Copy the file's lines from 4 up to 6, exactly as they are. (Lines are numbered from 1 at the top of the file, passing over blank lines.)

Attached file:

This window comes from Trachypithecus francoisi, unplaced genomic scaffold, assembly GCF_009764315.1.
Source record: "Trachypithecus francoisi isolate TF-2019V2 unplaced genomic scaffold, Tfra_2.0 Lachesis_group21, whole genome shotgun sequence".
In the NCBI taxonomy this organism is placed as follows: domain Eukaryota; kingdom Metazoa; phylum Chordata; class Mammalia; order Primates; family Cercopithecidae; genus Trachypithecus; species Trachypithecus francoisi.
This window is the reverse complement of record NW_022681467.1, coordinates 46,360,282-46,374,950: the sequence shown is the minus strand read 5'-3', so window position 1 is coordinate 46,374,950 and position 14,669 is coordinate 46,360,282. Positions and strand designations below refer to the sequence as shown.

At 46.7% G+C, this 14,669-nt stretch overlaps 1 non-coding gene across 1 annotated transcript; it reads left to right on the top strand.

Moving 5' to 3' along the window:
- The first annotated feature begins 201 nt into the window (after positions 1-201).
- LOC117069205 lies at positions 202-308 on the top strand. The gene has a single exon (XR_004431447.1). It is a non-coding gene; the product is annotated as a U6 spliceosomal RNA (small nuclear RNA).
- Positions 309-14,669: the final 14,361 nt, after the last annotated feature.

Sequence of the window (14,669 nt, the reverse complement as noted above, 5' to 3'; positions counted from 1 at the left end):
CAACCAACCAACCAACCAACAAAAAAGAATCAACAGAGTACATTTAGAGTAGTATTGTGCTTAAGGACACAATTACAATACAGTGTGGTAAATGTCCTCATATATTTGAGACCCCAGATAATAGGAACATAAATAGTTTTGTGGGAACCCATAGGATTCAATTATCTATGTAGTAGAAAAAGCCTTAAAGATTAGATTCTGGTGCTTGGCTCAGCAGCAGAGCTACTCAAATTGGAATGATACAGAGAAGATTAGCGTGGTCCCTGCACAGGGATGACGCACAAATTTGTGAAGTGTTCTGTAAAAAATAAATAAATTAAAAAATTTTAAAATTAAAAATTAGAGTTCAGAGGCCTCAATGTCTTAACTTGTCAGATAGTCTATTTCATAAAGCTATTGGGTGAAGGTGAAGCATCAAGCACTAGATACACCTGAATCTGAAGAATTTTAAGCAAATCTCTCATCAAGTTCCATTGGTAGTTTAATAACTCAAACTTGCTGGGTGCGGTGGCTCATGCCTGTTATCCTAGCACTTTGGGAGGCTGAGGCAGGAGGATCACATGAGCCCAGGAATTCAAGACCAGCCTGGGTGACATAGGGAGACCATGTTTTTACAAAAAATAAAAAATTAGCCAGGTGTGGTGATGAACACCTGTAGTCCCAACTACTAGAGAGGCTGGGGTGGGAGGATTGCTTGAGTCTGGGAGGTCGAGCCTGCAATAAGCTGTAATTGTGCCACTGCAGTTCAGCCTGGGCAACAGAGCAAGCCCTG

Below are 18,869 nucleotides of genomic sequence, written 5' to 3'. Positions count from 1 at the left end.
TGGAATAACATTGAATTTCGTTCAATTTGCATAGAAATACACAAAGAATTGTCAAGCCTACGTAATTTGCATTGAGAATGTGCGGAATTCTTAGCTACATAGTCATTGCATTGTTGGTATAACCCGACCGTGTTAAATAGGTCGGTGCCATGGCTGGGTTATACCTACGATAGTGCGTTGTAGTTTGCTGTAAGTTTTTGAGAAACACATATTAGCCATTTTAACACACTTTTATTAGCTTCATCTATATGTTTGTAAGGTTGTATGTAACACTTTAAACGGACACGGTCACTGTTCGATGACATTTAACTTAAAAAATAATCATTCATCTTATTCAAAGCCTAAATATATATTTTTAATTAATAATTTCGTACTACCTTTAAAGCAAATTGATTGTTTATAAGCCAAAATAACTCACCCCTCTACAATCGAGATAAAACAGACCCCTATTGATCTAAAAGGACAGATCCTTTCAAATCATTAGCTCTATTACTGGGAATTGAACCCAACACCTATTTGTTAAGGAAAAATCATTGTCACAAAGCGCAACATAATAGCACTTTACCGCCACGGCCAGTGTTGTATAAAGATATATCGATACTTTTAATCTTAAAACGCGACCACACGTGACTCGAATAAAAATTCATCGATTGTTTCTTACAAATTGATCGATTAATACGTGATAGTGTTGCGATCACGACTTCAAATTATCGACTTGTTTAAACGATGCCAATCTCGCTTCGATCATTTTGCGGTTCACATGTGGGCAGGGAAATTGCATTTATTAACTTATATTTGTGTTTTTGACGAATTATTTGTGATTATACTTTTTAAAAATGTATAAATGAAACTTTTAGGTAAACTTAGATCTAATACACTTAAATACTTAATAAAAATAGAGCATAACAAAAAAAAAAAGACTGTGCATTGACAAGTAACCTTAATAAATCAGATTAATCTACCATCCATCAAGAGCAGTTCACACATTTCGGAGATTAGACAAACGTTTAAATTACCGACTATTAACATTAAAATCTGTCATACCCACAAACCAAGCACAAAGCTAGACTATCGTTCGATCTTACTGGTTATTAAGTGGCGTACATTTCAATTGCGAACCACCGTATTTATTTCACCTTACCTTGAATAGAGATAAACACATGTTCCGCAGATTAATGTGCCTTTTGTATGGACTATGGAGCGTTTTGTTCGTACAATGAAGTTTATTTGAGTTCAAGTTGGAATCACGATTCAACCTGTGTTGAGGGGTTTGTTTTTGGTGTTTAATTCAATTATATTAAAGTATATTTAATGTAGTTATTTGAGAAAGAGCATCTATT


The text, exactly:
This window is the reverse complement of record NW_022681467.1, coordinates 46,360,282-46,374,950: the sequence shown is the minus strand read 5'-3', so window position 1 is coordinate 46,374,950 and position 14,669 is coordinate 46,360,282. Positions and strand designations below refer to the sequence as shown.

At 46.7% G+C, this 14,669-nt stretch overlaps 1 non-coding gene across 1 annotated transcript; it reads left to right on the top strand.

Moving 5' to 3' along the window: